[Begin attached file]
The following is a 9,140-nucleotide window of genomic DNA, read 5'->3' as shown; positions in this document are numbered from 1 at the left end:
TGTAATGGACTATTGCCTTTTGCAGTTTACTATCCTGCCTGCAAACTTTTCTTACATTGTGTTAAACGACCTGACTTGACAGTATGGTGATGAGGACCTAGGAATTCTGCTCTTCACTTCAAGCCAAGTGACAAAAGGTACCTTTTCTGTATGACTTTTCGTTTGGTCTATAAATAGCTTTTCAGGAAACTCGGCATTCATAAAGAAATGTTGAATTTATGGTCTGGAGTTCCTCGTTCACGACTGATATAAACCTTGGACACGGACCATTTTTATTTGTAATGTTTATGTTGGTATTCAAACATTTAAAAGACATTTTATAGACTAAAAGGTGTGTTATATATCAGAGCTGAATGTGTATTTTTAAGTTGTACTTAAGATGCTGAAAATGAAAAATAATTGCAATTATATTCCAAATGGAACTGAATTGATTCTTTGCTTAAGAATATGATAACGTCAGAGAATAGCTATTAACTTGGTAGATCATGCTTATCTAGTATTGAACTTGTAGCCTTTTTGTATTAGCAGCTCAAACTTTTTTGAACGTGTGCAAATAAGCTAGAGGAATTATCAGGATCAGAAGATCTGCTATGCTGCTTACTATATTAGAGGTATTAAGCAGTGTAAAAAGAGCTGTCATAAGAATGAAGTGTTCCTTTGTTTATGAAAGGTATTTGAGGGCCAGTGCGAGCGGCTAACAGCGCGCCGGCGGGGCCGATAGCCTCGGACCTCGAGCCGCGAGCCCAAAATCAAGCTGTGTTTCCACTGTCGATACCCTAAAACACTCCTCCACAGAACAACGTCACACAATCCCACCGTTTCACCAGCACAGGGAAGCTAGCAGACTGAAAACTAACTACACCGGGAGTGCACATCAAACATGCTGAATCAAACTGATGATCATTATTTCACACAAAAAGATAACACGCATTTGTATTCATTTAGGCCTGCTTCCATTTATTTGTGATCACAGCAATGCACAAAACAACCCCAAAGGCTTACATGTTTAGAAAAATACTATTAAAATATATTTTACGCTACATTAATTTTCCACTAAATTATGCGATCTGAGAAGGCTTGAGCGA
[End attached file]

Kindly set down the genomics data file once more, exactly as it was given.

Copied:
The following is a 9,140-nucleotide window of genomic DNA, read 5'->3' as shown; positions in this document are numbered from 1 at the left end:
TGTAATGGACTATTGCCTTTTGCAGTTTACTATCCTGCCTGCAAACTTTTCTTACATTGTGTTAAACGACCTGACTTGACAGTATGGTGATGAGGACCTAGGAATTCTGCTCTTCACTTCAAGCCAAGTGACAAAAGGTACCTTTTCTGTATGACTTTTCGTTTGGTCTATAAATAGCTTTTCAGGAAACTCGGCATTCATAAAGAAATGTTGAATTTATGGTCTGGAGTTCCTCGTTCACGACTGATATAAACCTTGGACACGGACCATTTTTATTTGTAATGTTTATGTTGGTATTCAAACATTTAAAAGACATTTTATAGACTAAAAGGTGTGTTATATATCAGAGCTGAATGTGTATTTTTAAGTTGTACTTAAGATGCTGAAAATGAAAAATAATTGCAATTATATTCCAAATGGAACTGAATTGATTCTTTGCTTAAGAATATGATAACGTCAGAGAATAGCTATTAACTTGGTAGATCATGCTTATCTAGTATTGAACTTGTAGCCTTTTTGTATTAGCAGCTCAAACTTTTTTGAACGTGTGCAAATAAGCTAGAGGAATTATCAGGATCAGAAGATCTGCTATGCTGCTTACTATATTAGAGGTATTAAGCAGTGTAAAAAGAGCTGTCATAAGAATGAAGTGTTCCTTTGTTTATGAAAGGTATTTGAGGGCCAGTGCGAGCGGCTAACAGCGCGCCGGCGGGGCCGATAGCCTCGGACCTCGAGCCGCGAGCCCAAAATCAAGCTGTGTTTCCACTGTCGATACCCTAAAACACTCCTCCACAGAACAACGTCACACAATCCCACCGTTTCACCAGCACAGGGAAGCTAGCAGACTGAAAACTAACTACACCGGGAGTGCACATCAAACATGCTGAATCAAACTGATGATCATTATTTCACACAAAAAGATAACACGCATTTGTATTCATTTAGGCCTGCTTCCATTTATTTGTGATCACAGCAATGCACAAAACAACCCCAAAGGCTTACATGTTTAGAAAAATACTATTAAAATATATTTTACGCTACATTAATTTTCCACTAAATTATGCGATCTGAGAAGGCTTGAGCGA